Well, well, well, he actually did it. TDPK filed a Motion and Memorandum in Support of Rule 11 Sanctions Against Plaintiff’s Attorney Dan Backer in the federal Walker v. Kimberlin, et al. lawsuit on 20 November. It showed up in the docket on PACER today. Here it is:
I haven’t got time to get into fisking this nonsense document this evening. I’ll tend to it later. There were a bunch of other filings appearing on the docket today, and I want to read them. However, I will point out a couple of glaring errors.
The first is the blatantly false statement on the first page claiming that Aaron Walker’s complaint alleges that the Montgomery County, Maryland, courts are in “cahoots” with TDPK. There is no such statement or inference in the complaint.
Second, Exhibit C is yet another breach of the seal Judge Potter placed on discovery documents in the Virginia Walker v. Kimberlin, et al. case. In for a penny, in for a pound, I guess. Or maybe stupid is as stupid does.
In an earlier filing in the Virginia case TDPK threatened that a Rule 11 sanctions motion would be filed in the federal case, but he implied that it would be filed by the counsel for Justice Through Music Project and Velvet Revolution US on behalf of those defendants. TDPK has filed one instead, whereas JTMP and VRUS have simply filed a Motion to Dismiss (that’s one of the filing I want to get around to reading tonight). Hmmmmm.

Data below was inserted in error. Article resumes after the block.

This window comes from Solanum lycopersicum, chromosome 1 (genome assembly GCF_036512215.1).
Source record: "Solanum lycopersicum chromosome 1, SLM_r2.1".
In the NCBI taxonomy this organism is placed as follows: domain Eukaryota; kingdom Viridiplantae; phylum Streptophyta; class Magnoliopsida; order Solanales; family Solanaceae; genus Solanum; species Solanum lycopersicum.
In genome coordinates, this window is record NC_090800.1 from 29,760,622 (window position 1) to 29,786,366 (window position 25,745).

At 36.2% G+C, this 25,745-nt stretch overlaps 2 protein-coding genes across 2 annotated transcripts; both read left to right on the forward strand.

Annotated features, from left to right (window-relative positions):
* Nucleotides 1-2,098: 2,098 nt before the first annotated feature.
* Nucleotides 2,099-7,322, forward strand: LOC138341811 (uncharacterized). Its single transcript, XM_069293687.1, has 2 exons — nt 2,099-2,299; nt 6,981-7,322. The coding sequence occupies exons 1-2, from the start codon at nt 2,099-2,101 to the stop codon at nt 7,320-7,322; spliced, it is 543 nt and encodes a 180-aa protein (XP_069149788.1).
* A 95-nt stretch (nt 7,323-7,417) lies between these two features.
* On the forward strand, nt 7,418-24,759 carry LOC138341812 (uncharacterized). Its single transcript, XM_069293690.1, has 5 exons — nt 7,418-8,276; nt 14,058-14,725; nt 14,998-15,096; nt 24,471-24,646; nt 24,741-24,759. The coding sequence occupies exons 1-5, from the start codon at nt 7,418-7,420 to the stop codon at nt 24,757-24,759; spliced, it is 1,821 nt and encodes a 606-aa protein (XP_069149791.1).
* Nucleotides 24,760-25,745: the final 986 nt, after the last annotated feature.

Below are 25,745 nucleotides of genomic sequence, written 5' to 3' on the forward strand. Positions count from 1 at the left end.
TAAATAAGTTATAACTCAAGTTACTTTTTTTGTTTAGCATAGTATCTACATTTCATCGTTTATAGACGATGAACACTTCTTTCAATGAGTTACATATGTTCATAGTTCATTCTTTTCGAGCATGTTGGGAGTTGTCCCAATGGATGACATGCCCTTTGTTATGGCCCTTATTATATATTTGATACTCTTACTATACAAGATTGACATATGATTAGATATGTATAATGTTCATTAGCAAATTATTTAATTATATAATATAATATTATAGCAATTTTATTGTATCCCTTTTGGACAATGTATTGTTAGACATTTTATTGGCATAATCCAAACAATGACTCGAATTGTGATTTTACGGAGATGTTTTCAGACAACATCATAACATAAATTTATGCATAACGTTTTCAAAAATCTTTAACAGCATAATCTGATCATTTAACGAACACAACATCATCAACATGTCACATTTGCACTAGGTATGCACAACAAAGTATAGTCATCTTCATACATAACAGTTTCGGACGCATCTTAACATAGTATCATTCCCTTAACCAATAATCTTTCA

I suppose Dan Backer will file yet another Notice of Breach with Judge Potter. That will make a six pack. I’ll bet that the judge will not be amused by this during the sanctions hearing against TDPK on 4 December.
Start popping the corn, and stay tuned.
Tick, tock, tick, tock, …
UPDATE–In response to questions about redacting Exhibit C, I left it intact for two reasons. First, it has already been widely circulated, so it can’t do Aaron Walker any additional harm. Second, it serves to demonstrate how desperately TDPK is grasping for any defense.